As a time of happiness and inspiration, through its powerful symbolism of hope and salvation? As a time of anxiety, guilt and insecurity, derived from warped relationships and bitter memories? If you are in rehab or early recovery, then the latter is more likely. Like it or not, this once a year event can be a hugely disruptive influence that breaks up daily routine and plays havoc with our emotional balance.
Lots of addicts view Christmas time with fear and loathing often for very personal reasons.
But it does not have to be so. In rehab we are told that every situation is an opportunity — an opportunity to learn and to do things differently.
So let’s try and see it that way.
- Plan your days: Christmas can be a period when normal daily structures get suspended and there is more free time. So try to work out in advance how your day might go. Think about doing special things, perhaps helping colleagues who are needy. Plan to set aside time for meditation or prayer. We should be happy at Christmas, but don’t expect a feeling of happiness to come without putting in some effort. Joseph Addison, the famous eighteenth-century writer, once said: ‘Three grand essentials to happiness in this life are: something to do, something to love, and something to hope for.’ So try these suggestions:
- Give to others: not just presents (though that can be nice), but give your time, your affection and your talents, without expecting anything in return.
- Work on an attitude of gratitude: what is positive about my life, what can I be grateful for right now? Keeping a Gratitude Diary can help you focus on this and keep away negative thoughts.
- Think about goals for the coming year: what do you want to achieve, what would you like to be doing in a year’s time? Christmas is a time of hope – we can all use a bit of that.
- Get in touch with family and loved ones: not to tell them how well you are doing but to ask how they are. Remember that all relationships seem to become doubly sensitive at this time – proceed with caution.
- View any social gatherings with care, especially if alcohol might be involved. Take prudent steps to ensure that you remain safe – go with an understanding friend or an escape plan if it all gets too much.
- Replace old self-defeating Christmas traditions (like wrapping presents while drinking a bottle of sparkling wine) with new positive traditions (e.g. going for a walk on Christmas morning).
- Keep an emotional balance; check yourself each day and if you’re experiencing mood swings or unreasonable feelings of anger, loneliness, anxiety or depression, then do something about it – talk to someone, try to get to a fellowship meeting.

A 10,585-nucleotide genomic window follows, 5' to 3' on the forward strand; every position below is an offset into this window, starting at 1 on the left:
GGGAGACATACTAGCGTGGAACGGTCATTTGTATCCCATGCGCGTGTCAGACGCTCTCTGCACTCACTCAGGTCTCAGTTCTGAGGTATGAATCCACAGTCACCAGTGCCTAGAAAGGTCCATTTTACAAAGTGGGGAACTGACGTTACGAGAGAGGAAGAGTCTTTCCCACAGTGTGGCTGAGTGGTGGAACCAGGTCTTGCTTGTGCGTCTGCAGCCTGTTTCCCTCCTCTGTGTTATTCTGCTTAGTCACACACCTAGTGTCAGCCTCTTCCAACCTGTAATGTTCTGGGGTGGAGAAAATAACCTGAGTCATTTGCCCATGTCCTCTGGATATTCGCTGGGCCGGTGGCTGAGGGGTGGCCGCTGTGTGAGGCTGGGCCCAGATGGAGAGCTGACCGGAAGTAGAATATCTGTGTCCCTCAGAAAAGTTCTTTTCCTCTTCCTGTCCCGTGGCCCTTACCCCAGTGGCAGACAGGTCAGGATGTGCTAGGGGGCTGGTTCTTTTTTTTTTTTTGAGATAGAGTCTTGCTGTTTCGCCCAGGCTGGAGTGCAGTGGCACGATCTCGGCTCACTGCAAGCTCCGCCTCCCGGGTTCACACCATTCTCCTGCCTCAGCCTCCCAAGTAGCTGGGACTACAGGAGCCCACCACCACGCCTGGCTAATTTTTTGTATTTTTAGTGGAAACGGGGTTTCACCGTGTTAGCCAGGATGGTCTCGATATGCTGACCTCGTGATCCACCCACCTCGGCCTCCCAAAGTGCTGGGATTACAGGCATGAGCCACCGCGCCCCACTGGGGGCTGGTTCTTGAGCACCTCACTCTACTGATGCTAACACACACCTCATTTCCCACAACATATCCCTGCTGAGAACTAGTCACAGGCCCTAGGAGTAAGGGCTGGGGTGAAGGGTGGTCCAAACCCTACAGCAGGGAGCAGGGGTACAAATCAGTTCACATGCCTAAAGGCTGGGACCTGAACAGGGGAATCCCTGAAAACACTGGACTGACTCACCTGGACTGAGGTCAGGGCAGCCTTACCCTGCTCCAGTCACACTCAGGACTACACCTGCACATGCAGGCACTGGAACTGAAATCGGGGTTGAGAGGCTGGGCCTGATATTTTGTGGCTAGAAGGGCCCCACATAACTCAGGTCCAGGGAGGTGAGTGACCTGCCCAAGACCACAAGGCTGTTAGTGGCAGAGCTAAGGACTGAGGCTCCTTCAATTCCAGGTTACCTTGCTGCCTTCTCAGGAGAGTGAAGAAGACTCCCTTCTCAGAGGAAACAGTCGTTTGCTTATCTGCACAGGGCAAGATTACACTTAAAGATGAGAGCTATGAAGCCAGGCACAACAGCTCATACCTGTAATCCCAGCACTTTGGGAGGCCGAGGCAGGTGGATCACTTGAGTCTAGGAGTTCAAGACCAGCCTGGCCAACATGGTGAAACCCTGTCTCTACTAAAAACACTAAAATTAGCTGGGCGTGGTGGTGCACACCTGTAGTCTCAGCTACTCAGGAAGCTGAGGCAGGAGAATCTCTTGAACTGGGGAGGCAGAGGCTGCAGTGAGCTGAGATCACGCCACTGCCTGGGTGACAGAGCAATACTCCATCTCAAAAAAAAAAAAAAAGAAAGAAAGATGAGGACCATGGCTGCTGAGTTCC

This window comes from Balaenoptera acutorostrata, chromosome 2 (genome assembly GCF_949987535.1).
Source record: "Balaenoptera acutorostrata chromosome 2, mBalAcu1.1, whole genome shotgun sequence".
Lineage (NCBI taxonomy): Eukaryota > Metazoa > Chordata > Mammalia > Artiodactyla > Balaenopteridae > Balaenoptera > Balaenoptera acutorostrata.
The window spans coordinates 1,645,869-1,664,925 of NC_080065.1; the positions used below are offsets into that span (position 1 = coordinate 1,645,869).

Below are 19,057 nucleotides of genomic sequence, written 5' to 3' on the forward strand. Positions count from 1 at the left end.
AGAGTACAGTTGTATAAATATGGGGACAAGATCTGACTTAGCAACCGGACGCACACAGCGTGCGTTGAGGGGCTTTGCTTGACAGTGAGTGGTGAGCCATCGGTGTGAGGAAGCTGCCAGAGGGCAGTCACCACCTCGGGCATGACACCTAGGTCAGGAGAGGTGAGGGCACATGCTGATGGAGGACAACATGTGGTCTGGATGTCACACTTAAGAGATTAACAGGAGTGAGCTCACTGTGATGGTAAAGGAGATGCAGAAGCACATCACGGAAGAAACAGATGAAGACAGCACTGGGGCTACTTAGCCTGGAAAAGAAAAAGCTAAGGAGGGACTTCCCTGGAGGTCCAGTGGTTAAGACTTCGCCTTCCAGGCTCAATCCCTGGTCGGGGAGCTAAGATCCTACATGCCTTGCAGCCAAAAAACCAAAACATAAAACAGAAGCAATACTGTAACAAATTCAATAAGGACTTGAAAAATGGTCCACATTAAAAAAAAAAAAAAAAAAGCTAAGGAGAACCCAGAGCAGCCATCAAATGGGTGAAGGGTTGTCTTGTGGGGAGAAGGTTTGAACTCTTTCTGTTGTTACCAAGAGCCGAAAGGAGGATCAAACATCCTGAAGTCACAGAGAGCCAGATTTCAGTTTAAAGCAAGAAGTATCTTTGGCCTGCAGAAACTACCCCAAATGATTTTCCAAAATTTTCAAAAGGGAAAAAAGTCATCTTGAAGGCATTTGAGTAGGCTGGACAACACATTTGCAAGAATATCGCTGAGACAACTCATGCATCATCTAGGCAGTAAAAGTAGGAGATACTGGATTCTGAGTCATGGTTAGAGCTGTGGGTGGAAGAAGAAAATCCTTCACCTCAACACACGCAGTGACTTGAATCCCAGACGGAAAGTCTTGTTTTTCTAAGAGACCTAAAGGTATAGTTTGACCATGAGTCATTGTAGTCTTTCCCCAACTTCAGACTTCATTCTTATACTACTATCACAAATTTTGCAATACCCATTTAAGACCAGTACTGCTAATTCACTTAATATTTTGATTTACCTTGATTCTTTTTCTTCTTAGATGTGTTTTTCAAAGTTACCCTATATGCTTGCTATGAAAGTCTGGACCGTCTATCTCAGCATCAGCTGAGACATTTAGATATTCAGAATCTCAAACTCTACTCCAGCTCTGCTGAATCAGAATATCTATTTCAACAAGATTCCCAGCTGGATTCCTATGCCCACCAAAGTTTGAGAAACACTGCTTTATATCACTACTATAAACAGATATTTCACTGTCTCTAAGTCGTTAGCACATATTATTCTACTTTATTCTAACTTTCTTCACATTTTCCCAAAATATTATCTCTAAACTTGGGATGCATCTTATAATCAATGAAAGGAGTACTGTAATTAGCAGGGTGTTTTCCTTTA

If you are feeling really negative about Christmas, try an exercise in challenging your beliefs:
- What negative thoughts do you have? For example, Christmas is a commercial sham; Christmas is an excuse for excess; Christmas is for fools; Nobody cares about me otherwise I’d be having a better time.
- Then ask yourself: what is the evidence for these beliefs and would a less dogmatic and less negative view be more helpful?
- What alternative thoughts would be more productive towards you having a good time? For example, there is a commercial side to Christmas but lots of people enjoy it without great expense. Some people overdo it at Christmas but I don’t have to. A lot of very sensible people enjoy Christmas in a very meaningful way. I will have a better time if I don’t isolate and make more effort to be sociable.
- Try discussing these points with other people.
Still feeling negative?
Negative thinking has been a habit for many of us and is part of the self-defeating cycle of negative thoughts, feelings and actions that probably ruled our lives for a long time. It won’t go away easily.
Try this exercise: We all have memories of Christmases past, some good, some maybe not so good. How will you remember this Christmas? As a time when you felt lonely, unloved, insecure and inadequate? Or as the time when you finally decided that you did not have to live every day at the mercy of your emotions – that you could change your feelings by changing your thoughts, actions and attitudes? What do you actually have to do each day to make you remember this Christmas as a time when your hopes became real and you were re-born?
If you start taking positive action this Christmas, you will remember it as the moment when you began to change, as Ebenezer Scrooge did (in the book ‘A Christmas Carol’ by Charles Dickens) – I commend to you the final paragraph of that uplifting and enjoyable work:
‘He (Scrooge) had no further intercourse with Spirits, but lived upon The Total Abstinence Principle ever afterwards; and it was always said of him, that he knew how to keep Christmas well, if any man alive possessed the knowledge. May that be truly said of all of us!’
As an example of changing attitudes, ‘A Christmas Carol’ takes some beating. Why not read it this Christmas? I finish with its final words: ‘And so, as Tiny Tim observed, God bless us, every one!’
For more help and advice about rehab please call our 24-Hour Helpline: 01721 728118.
Page last reviewed and clinically fact-checked | June 29, 2021